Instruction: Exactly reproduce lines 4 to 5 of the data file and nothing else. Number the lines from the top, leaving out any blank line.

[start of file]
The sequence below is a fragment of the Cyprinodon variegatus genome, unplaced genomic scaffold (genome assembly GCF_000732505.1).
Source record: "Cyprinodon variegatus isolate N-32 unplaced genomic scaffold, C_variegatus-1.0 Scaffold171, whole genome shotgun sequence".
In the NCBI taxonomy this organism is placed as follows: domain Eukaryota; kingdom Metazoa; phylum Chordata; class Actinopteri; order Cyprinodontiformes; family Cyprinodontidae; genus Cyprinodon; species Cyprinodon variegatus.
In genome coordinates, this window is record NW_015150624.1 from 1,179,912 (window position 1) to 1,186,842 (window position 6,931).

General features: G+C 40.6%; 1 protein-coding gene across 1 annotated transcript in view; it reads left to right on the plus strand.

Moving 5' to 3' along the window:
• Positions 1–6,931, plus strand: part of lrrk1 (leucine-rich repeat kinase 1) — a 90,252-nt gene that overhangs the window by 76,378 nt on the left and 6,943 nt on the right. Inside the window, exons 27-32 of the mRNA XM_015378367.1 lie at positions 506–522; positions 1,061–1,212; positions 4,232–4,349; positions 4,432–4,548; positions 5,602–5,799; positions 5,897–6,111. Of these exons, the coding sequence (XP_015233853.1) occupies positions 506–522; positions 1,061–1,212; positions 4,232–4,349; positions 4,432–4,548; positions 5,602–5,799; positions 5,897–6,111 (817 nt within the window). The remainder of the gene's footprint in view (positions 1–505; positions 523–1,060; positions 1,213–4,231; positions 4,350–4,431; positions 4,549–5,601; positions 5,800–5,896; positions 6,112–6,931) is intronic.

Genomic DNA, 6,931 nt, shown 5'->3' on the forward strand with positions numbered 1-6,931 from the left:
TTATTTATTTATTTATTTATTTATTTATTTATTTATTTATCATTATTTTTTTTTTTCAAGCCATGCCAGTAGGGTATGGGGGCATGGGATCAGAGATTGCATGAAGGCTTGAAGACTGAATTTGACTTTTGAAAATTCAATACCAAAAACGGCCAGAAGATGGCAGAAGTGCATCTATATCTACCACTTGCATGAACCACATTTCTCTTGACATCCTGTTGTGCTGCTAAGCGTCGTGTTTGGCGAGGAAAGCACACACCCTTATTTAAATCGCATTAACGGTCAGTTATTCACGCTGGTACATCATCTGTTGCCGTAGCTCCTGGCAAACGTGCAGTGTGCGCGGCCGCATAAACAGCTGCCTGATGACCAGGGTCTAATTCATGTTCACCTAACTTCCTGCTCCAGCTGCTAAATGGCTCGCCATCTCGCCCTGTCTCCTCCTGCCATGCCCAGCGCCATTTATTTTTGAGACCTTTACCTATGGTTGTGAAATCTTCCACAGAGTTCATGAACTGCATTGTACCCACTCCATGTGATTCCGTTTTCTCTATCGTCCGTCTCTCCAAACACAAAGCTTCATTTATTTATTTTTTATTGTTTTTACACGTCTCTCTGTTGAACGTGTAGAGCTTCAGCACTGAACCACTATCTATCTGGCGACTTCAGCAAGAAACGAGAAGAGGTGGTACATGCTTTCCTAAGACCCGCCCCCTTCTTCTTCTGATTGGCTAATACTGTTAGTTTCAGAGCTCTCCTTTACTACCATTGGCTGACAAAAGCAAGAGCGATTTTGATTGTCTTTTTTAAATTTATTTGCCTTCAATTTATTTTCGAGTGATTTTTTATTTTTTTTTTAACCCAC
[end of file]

In genome coordinates, this window is record NW_015150624.1 from 1,179,912 (window position 1) to 1,186,842 (window position 6,931).

General features: G+C 40.6%; 1 protein-coding gene across 1 annotated transcript in view; it reads left to right on the plus strand.